By Stephen Greenwell
UH provided my first teaching opportunity, and I fell in love with teaching. Eray Aydil
When Eray Aydil started at the Cullen College of Engineering in 1986, he didn't realize that he would be experiencing so many new opportunities for his professional development, research interests, and even his personal life.
Aydil initially planned to study with then UH-professor Harry Deans, who was known for inventing the field of Enhanced Oil Recovery. Aydil had done an internship with Standard Oil of Ohio, and his uncle and others that worked there encouraged him to study with Deans. However, he learned that Deans was leaving the department, and Dan Luss steered him toward a new advisor — Demetre J. Economou, who had joined the department as an assistant professor.
"He was just starting and setting up his lab, and he needed students," Aydil said. "I had double-majored in chemical engineering and materials science, which related to his research interests. I also liked his attitude and energy and the opportunity to set up a lab from scratch. Looking back, it is ironic that my research field now is renewable energy, given my initial interest in petroleum."
Aydil would earn his doctorate in chemical engineering from UH in August 1991. Then, after a two-year stint as a postdoctoral member of the staff at AT&T Bell Laboratories, he started as an assistant professor at the University of California Santa Barbara. He stayed there until March 2005, becoming a full professor and vice chairman of the Department of Chemical Engineering. Then, in 2005, the top-ranked University of Minnesota Chemical Engineering Department came knocking on his door, and he moved to Minnesota, where he spent thirteen years as a professor and five of those years as the department's Executive Officer.
"Those were special years, teaching at a department [Dr. Neal. R.] Amundson had built into the top-ranked program in the country before moving to the University of Houston. My office was in the "Amundson Hall," and every day, I was reminded of him and my days at the University of Houston.
In September 2018, Aydil joined the faculty at New York University's Tandon School of Engineering as the Alstadt Lord Mark Professor of Chemical and Biomolecular Engineering. In September 2021, he was promoted to chairman of the department.
However, it all started at the University of Houston, where Aydil received his first teaching opportunity, and the faculty recognized him with the Teaching Excellence Award in 1991.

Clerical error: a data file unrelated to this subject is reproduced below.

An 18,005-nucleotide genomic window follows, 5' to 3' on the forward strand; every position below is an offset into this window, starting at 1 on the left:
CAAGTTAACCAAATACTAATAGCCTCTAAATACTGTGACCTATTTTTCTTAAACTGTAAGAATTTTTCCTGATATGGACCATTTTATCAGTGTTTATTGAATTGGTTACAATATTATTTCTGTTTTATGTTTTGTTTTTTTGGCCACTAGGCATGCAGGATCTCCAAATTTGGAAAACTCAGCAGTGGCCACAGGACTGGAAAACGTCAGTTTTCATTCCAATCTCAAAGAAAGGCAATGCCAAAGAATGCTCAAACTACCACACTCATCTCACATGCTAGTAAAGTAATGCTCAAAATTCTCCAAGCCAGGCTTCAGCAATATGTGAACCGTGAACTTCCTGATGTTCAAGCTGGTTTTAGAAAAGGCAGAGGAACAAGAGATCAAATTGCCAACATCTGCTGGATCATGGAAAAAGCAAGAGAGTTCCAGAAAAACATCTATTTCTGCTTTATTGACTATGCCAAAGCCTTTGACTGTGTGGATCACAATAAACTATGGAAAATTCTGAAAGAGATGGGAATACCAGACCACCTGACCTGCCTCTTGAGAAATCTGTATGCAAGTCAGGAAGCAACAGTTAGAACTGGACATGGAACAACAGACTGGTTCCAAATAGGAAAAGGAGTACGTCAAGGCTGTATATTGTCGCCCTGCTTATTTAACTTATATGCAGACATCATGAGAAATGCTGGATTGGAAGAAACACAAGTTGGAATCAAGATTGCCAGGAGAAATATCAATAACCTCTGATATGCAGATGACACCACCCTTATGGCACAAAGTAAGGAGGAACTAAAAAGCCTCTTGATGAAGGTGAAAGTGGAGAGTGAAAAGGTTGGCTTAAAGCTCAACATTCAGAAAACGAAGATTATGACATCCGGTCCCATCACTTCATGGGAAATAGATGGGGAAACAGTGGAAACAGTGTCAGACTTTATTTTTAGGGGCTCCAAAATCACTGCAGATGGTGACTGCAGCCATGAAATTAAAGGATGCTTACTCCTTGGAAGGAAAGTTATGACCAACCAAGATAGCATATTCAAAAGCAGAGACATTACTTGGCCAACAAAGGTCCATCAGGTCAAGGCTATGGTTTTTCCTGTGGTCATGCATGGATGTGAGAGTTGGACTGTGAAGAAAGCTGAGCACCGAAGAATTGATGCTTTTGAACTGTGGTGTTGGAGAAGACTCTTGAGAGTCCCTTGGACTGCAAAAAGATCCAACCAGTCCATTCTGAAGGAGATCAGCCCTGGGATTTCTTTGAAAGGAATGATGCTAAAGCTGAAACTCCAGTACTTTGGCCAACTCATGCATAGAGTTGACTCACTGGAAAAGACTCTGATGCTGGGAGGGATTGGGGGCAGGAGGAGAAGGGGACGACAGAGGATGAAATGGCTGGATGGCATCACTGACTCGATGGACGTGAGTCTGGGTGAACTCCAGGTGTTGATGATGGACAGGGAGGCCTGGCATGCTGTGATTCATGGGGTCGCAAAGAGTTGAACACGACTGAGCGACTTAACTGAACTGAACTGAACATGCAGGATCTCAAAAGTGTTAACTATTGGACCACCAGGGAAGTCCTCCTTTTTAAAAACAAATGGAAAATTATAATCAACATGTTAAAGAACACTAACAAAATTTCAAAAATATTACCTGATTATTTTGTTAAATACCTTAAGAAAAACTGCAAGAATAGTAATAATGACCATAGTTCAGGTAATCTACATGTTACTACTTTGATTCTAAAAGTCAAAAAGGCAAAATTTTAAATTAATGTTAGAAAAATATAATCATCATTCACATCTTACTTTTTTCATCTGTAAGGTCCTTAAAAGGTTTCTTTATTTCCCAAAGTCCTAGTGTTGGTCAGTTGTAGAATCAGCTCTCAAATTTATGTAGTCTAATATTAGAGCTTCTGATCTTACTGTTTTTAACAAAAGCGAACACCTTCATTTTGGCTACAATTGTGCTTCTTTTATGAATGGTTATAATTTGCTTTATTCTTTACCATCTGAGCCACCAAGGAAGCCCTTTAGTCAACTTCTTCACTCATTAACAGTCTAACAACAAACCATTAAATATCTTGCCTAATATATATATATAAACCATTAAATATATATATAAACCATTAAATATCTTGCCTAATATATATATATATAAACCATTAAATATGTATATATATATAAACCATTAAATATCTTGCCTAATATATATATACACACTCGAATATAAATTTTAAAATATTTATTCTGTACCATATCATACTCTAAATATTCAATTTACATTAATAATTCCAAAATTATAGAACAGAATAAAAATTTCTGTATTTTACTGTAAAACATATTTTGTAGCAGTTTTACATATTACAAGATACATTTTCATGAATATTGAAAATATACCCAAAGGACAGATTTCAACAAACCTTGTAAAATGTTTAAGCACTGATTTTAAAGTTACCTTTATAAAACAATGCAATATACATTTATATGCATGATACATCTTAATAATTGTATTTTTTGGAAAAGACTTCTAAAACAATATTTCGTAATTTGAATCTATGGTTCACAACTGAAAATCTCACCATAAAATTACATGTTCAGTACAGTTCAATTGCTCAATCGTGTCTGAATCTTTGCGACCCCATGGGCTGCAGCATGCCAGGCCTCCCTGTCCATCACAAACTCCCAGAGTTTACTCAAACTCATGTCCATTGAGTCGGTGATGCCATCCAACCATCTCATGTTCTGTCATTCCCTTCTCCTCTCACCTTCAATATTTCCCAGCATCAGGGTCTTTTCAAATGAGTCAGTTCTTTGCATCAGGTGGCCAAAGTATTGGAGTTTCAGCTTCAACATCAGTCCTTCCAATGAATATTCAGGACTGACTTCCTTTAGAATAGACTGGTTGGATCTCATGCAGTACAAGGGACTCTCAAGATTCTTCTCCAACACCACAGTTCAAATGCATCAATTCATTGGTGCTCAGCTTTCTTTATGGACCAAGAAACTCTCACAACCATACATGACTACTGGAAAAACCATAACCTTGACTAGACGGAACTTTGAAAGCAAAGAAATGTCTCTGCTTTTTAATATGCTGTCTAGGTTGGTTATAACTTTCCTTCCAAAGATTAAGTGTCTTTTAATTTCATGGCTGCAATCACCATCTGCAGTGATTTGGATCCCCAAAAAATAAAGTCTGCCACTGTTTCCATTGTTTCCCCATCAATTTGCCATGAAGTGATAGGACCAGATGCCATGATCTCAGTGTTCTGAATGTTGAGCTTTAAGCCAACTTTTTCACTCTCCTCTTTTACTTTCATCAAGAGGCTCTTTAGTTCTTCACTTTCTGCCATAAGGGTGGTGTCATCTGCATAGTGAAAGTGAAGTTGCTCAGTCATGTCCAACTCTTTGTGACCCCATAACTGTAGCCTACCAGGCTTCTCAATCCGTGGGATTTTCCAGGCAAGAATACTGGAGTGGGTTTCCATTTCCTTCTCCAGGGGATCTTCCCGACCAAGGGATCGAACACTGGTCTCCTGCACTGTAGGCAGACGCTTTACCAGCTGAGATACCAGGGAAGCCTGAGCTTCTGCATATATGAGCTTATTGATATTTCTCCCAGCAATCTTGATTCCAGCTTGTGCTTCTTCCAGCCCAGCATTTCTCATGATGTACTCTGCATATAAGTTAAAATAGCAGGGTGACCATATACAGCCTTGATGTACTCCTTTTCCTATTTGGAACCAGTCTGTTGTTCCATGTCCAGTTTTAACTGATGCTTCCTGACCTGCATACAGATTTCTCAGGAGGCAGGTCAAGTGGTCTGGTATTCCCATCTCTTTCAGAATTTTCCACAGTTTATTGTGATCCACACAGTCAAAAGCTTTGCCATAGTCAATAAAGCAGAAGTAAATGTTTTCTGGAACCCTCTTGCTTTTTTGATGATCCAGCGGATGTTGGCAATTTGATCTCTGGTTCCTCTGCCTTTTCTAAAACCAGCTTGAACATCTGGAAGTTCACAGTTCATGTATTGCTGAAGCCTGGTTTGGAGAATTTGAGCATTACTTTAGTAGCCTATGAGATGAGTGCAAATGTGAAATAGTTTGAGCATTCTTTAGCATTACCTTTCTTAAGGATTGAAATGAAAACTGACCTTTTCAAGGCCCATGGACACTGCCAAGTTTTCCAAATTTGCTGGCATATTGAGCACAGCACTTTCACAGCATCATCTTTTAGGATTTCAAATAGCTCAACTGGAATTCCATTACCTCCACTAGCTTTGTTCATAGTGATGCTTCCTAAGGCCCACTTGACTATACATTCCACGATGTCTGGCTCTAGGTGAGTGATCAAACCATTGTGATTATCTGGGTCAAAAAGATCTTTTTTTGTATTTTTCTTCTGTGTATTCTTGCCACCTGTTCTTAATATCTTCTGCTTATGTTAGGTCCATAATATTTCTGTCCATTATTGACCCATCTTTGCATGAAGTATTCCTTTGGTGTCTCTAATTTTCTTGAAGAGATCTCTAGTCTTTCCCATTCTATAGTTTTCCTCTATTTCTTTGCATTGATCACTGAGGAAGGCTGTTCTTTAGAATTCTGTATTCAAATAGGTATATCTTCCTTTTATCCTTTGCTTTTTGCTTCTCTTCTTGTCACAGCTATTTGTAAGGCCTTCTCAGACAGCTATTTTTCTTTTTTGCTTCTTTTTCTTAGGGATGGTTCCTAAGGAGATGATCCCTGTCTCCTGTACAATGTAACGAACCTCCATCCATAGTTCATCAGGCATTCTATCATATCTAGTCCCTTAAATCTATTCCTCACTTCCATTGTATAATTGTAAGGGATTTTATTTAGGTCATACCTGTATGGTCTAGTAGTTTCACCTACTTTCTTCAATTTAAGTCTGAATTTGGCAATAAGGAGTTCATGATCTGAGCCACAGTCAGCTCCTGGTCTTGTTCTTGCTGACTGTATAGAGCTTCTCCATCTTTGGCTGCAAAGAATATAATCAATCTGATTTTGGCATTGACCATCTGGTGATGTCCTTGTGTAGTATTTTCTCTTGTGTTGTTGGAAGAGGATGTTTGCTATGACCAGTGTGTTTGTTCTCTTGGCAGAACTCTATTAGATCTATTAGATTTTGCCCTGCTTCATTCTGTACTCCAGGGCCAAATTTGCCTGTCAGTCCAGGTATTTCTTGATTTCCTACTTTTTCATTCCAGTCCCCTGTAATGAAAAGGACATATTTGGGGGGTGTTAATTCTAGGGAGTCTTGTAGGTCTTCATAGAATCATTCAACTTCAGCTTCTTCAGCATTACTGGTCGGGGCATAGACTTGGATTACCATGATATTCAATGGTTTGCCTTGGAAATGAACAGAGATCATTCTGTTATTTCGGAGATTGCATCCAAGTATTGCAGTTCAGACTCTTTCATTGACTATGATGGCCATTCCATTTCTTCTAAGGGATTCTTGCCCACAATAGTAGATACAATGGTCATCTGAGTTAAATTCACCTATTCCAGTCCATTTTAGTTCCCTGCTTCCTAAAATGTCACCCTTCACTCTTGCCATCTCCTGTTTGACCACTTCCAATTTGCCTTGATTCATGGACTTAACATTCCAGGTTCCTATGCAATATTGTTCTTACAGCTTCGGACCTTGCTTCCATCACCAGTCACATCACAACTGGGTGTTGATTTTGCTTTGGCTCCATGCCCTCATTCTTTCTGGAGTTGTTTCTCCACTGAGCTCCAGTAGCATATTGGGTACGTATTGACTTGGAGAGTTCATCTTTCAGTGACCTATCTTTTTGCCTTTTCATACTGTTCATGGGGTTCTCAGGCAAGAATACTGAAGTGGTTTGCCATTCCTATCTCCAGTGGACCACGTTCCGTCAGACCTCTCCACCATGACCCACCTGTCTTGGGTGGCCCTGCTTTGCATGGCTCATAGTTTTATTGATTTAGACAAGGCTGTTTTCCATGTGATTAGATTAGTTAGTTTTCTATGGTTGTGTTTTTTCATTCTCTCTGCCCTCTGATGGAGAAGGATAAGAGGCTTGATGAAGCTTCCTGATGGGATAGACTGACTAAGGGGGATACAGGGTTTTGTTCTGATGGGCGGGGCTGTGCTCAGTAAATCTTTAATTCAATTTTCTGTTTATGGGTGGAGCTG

"UH provided my first teaching opportunity, and I fell in love with teaching," he said. "There was an opening to teach thermodynamics to engineering students, and I applied for the position. I taught it a couple of semesters, and that is when I received the Teaching Excellence Award. I was still a graduate student. I have since taught undergraduate and graduate-level thermodynamics on and off. In fact, I am working on a graduate-level book now that combines chemical engineering and materials science thermodynamics. Although, I think the department chair position will put this book writing project on pause."
When asked if he kept in touch with anyone from his time at UH, Aydil had an easy answer.
"There is one peer I keep in touch with every day — my wife, Dr. Marianne Aydil, who did her Ph.D. with Professor Vemuri Balakotaiah. We met in grad school, and we got married when I graduated. She joined the department one year after me and graduated a year later."
Aydil said he also keeps in touch occasionally with Rusty Lacy and Fred Wasden. They worked in the basement labs with Abe Dukler, adjacent to Aydil. Lacy is now a senior flow assurance engineer with Shell, and Wasden works as a consultant after a 31-year career at Shell.
Beyond Economou, Aydil said that several other professors at the Cullen College of Engineering and beyond shaped him into the educator and researcher he is today.
"Professor Neal Amundson was very instrumental in my educational development," Aydil said. "I loved his math class. He also helped me secure my first faculty interviews. I did not know this at the time, but the schools who interviewed me told me that he had called them about me. I also liked the organized classes by professors Balakotiah and Dukler very much. I liked that they were methodical and exposed the subject in an organized way."